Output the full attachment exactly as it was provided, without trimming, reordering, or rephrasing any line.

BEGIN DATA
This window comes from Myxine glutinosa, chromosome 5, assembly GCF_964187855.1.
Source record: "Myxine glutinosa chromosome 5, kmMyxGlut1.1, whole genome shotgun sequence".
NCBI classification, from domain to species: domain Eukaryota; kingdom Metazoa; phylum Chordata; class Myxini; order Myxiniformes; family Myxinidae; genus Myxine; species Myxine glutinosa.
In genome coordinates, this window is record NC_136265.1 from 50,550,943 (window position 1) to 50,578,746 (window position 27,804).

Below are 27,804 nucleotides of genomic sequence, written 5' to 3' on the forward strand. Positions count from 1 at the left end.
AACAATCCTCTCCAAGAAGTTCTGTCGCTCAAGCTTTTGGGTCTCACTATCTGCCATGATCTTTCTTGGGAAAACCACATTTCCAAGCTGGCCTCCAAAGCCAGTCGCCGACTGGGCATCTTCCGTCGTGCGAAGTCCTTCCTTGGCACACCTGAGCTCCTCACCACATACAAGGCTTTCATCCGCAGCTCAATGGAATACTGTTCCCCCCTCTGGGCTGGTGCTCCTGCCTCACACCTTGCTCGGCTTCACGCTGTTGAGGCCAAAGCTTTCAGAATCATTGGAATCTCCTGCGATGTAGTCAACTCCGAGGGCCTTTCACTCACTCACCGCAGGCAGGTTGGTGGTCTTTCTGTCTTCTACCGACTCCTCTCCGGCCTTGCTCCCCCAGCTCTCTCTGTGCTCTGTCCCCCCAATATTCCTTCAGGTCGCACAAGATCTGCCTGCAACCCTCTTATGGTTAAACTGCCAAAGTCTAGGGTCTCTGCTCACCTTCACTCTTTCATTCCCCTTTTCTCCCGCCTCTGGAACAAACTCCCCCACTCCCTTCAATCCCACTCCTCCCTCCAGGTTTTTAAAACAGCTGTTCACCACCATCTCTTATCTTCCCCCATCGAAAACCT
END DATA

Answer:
This window comes from Myxine glutinosa, chromosome 5, assembly GCF_964187855.1.
Source record: "Myxine glutinosa chromosome 5, kmMyxGlut1.1, whole genome shotgun sequence".
NCBI classification, from domain to species: domain Eukaryota; kingdom Metazoa; phylum Chordata; class Myxini; order Myxiniformes; family Myxinidae; genus Myxine; species Myxine glutinosa.
In genome coordinates, this window is record NC_136265.1 from 50,550,943 (window position 1) to 50,578,746 (window position 27,804).

Below are 27,804 nucleotides of genomic sequence, written 5' to 3' on the forward strand. Positions count from 1 at the left end.
AACAATCCTCTCCAAGAAGTTCTGTCGCTCAAGCTTTTGGGTCTCACTATCTGCCATGATCTTTCTTGGGAAAACCACATTTCCAAGCTGGCCTCCAAAGCCAGTCGCCGACTGGGCATCTTCCGTCGTGCGAAGTCCTTCCTTGGCACACCTGAGCTCCTCACCACATACAAGGCTTTCATCCGCAGCTCAATGGAATACTGTTCCCCCCTCTGGGCTGGTGCTCCTGCCTCACACCTTGCTCGGCTTCACGCTGTTGAGGCCAAAGCTTTCAGAATCATTGGAATCTCCTGCGATGTAGTCAACTCCGAGGGCCTTTCACTCACTCACCGCAGGCAGGTTGGTGGTCTTTCTGTCTTCTACCGACTCCTCTCCGGCCTTGCTCCCCCAGCTCTCTCTGTGCTCTGTCCCCCCAATATTCCTTCAGGTCGCACAAGATCTGCCTGCAACCCTCTTATGGTTAAACTGCCAAAGTCTAGGGTCTCTGCTCACCTTCACTCTTTCATTCCCCTTTTCTCCCGCCTCTGGAACAAACTCCCCCACTCCCTTCAATCCCACTCCTCCCTCCAGGTTTTTAAAACAGCTGTTCACCACCATCTCTTATCTTCCCCCATCGAAAACCT